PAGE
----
The Equality Equation

Multiculturalism and human rights go hand in hand. As supporters of multiculturalism we believe everyone should have equal rights to live in accordance with their own values, to enjoy freedom of association, religion and expression, and to pursue creative, intellectual and spiritual development. We are taught that economic liberalism and democracy will guard our basic rights as national citizens and a strong system of law and order will protect us. Most of us would agree with this – more or less.

The global media often presents us with the graphic images of mass human rights violations in developing or transition countries – such as ethnic cleansing, war, and torture. These images have led some to argue that the universality of human rights in a global context is nothing more than wishful, Western liberalist thinking. It has even been argued that some cultures are just innately more aggressive than others and we have a duty as Western citizens to show by example that a culturally diverse and dynamic society can equally respect the rights of all its citizens.

There is deep hypocrisy in the arguments. Firstly, the concept of universal human rights is not necessarily a Western ideal. Despite the immense cultural diversity in the world, who can deny that there is an equal worth and dignity of all human beings based on our common humanity? An increasingly influential strand of development theory recognises that respect for human rights is the central pillar of the stable development of any society. Starting with the UN Declaration of Human rights in 1948, a common understanding of human rights and freedoms has been given legal force in international conventions, enshrining principles of the right to human survival, physical security, liberty and development in dignity. Hundreds of states sign up to these principles, even if they are only partially implemented. Development agencies such as UNDP and the World Bank have shifted their approach away from solely economic growth to focus on the individual as a rights holder. This should be given more credit.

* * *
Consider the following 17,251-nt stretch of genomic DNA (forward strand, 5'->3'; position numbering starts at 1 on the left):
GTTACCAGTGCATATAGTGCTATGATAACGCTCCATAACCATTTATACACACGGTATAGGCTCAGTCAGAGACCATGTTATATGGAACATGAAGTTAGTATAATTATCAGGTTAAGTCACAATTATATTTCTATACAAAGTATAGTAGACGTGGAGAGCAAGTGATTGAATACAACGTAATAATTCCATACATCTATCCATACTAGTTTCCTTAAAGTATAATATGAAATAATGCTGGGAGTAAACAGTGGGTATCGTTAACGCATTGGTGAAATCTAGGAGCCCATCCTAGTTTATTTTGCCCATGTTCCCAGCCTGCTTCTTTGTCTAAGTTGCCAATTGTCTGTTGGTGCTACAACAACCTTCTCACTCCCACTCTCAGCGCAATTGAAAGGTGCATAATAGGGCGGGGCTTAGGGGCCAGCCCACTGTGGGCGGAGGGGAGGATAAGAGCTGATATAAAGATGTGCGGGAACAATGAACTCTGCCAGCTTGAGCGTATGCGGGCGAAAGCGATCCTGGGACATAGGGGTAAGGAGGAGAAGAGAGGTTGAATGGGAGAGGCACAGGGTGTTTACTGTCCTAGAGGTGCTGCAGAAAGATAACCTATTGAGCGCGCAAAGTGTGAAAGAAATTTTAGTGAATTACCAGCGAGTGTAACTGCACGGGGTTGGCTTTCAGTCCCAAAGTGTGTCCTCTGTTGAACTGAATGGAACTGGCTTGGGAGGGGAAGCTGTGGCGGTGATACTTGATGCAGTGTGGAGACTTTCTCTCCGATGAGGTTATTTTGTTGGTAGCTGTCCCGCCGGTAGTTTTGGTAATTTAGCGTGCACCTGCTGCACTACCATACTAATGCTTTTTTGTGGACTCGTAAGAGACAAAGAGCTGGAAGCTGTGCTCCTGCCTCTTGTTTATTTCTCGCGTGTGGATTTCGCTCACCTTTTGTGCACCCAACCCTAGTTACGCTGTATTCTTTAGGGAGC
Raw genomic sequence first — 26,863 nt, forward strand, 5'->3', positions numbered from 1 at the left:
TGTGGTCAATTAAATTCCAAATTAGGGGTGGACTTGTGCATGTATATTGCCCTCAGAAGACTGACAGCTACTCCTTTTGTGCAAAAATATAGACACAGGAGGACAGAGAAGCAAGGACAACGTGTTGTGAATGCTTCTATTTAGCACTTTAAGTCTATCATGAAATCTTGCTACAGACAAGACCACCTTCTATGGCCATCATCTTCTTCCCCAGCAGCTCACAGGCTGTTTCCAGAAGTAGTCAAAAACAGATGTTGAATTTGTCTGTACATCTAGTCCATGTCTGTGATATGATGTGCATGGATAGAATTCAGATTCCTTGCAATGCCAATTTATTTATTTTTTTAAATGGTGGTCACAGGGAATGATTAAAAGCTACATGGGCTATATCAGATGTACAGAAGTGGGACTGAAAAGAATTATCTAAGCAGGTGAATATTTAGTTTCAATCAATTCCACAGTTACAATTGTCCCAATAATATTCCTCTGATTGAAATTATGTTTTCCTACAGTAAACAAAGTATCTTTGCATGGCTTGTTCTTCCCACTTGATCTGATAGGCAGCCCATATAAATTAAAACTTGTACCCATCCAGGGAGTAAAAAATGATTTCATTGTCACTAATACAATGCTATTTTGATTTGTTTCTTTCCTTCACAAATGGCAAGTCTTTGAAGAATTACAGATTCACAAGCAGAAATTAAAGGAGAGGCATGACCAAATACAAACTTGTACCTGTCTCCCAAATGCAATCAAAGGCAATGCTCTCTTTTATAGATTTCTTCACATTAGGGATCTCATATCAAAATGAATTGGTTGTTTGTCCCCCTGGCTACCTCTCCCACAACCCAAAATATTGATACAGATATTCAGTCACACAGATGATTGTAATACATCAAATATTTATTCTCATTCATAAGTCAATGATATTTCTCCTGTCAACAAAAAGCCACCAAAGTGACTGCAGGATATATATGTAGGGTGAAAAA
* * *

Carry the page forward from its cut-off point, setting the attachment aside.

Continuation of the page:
Second, as supporters of multiculturalism we should look a little deeper at the impact our own capitalist and democratic system on the rest of the world. Perhaps we should not forget that the legacy of our own development, particularly our colonialist heritage, which has defined the state borders over which some societies with distinct cultural identities dispute so viciously today. Perhaps we should also be more conscious of how global capitalism, which we tacitly accept, can undermine the sustainable development of entire countries. If we are pro-multicultural and believe in the equal rights of other cultures and societies then we might also think about our duties as global citizens. This does not mean we have to join anti-capitalist demonstrations if we do not wish. But it does mean that as global citizens we could do much more to understand and support the international institutions that protect the rights of individuals everywhere and challenge our own international economic and foreign policy when it is in blatant violation of those rights.

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